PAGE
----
Everything we have is a gift. Humans, with all of our vast intellect and complex scientific apparatus, cannot create anything new. Every piece of matter that exists on this green earth was there from the beginning.

We are just stewards with a choice: we can can care for it, or abuse it.

Everything has a purpose.

This applies to people too, of course.

A Business Lesson

In my professional life, I was fortunate to work for many years for a small business. My coworkers and I generally considered each other to be valuable humans.

At one point early in my career, my family experienced a significant crisis. I was unable to contribute at my normal level due to increased personal demands. My boss and coworkers stepped in, picked up the slack and supported me in my time of need. When things returned to a balance in my life, I was fiercely determined to give back to the organization that given to me. I hope I returned the value. And at various points, I was blessed to be able to support other co-workers in a similar way during their own times of hardship. It was a beautiful, imperfect cycle.

When the company was sold, I experienced what it was like when the cycle breaks. The new ownership did not know any of us by name or face or whether we had families or pets. And they excelled at maximizing efficiency, “leveraging” resources, and discarding what was no longer valuable.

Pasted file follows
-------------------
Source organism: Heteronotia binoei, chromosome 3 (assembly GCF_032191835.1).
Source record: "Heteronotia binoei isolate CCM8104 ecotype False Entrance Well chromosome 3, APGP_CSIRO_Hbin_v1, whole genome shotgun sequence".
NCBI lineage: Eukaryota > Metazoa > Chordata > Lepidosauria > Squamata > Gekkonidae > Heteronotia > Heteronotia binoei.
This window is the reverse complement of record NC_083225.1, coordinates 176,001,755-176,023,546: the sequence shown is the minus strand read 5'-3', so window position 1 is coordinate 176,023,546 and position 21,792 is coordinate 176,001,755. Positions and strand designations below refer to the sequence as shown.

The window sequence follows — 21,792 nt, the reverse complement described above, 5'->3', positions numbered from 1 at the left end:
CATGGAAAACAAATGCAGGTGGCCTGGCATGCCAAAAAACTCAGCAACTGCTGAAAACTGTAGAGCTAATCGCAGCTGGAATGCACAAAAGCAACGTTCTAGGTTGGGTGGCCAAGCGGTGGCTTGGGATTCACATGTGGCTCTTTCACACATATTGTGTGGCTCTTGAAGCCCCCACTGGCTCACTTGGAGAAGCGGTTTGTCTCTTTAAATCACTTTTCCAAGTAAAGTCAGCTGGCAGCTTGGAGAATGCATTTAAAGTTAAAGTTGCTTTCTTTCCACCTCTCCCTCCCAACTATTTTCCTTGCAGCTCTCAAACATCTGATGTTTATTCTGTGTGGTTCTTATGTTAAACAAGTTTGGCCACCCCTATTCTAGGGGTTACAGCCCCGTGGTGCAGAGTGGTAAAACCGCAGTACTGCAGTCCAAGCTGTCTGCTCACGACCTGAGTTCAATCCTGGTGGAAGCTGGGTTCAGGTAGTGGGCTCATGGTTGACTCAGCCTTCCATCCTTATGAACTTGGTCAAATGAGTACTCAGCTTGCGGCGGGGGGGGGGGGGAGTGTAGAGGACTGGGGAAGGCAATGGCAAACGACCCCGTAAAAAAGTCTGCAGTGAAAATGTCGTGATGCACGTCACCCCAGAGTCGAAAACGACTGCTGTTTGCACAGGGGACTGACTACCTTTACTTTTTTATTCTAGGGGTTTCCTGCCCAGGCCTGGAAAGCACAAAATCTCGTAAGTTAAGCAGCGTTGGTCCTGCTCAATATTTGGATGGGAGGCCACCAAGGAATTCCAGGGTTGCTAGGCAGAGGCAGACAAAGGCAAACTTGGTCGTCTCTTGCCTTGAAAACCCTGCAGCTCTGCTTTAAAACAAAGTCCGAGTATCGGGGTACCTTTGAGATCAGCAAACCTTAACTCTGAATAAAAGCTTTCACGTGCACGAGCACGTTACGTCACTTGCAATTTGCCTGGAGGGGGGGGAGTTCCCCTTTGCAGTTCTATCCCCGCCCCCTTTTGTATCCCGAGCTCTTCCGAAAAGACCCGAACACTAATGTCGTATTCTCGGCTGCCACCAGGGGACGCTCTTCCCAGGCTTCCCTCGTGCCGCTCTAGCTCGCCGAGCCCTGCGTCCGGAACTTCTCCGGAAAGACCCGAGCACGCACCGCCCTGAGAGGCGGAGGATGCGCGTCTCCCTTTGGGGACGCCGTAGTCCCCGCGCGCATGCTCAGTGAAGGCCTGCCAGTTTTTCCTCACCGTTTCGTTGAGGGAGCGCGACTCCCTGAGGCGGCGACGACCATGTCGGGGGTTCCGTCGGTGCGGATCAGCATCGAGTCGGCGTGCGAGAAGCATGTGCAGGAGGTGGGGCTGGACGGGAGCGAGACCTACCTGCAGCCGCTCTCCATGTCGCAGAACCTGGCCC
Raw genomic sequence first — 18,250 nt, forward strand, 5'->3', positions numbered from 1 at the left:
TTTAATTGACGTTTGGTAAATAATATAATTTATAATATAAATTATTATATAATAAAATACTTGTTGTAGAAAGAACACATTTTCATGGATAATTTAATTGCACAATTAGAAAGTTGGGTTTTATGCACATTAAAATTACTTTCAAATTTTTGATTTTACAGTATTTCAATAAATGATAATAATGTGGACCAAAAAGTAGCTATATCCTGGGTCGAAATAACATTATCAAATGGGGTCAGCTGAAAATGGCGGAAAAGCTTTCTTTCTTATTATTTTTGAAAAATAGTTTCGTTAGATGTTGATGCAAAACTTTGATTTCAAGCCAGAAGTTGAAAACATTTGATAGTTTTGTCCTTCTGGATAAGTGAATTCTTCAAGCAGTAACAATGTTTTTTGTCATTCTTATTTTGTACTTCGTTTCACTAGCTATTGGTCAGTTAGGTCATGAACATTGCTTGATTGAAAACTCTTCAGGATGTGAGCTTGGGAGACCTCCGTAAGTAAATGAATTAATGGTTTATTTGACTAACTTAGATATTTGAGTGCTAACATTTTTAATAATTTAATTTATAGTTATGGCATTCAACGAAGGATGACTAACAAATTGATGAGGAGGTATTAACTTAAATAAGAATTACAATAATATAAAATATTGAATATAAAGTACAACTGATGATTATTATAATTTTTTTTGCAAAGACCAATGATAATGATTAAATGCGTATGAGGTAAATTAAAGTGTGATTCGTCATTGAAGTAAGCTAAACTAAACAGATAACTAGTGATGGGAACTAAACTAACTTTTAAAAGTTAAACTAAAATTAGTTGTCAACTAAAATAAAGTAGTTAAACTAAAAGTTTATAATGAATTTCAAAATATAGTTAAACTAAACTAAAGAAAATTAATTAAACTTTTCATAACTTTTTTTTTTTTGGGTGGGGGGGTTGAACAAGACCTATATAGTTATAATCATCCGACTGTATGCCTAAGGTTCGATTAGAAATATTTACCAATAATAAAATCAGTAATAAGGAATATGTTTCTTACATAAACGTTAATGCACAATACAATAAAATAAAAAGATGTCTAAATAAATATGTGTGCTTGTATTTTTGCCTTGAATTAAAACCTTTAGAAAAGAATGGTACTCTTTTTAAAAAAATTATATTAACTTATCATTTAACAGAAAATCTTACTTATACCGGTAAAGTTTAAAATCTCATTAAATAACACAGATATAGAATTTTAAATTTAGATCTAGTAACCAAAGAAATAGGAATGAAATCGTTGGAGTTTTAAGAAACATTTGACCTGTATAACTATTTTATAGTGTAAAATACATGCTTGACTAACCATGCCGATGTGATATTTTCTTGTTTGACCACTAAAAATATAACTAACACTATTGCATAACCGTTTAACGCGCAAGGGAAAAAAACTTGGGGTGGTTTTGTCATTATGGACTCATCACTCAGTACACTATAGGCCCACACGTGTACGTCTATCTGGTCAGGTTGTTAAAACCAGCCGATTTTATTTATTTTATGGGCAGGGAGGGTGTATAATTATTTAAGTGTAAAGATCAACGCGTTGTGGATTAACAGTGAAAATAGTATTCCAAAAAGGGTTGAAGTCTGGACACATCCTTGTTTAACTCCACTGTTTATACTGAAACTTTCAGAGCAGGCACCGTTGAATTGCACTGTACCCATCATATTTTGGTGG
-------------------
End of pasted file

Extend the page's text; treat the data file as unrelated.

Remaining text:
They tossed the rubbish to be taken away someplace where it became someone else’s concern. From my perspective, it seemed that the value of people and things was calculated by the same formula. Tt was only by the grace of God that I was at a point in my life where I might pass the test and stay out of the rubbish bin. Regardless of whether I made the cut or not this time around, I realized that I was considered disposable.

Meanwhile, in the highest offices of government, I watched our commander-in-chief exploit individuals and resources and cast them aside when they ceased to be profitable. I thought, this behavior is unacceptable. If this is what is rewarded and considered successful, what will become of us?

Am I Any Different?

And I realized with horror that I was not on a very different path from what I had called unacceptable in others. I had liked to think I was generally a kind and compassionate person. But I knew I traded kindness and compassion for profit and convenience far more often than I wanted to admit.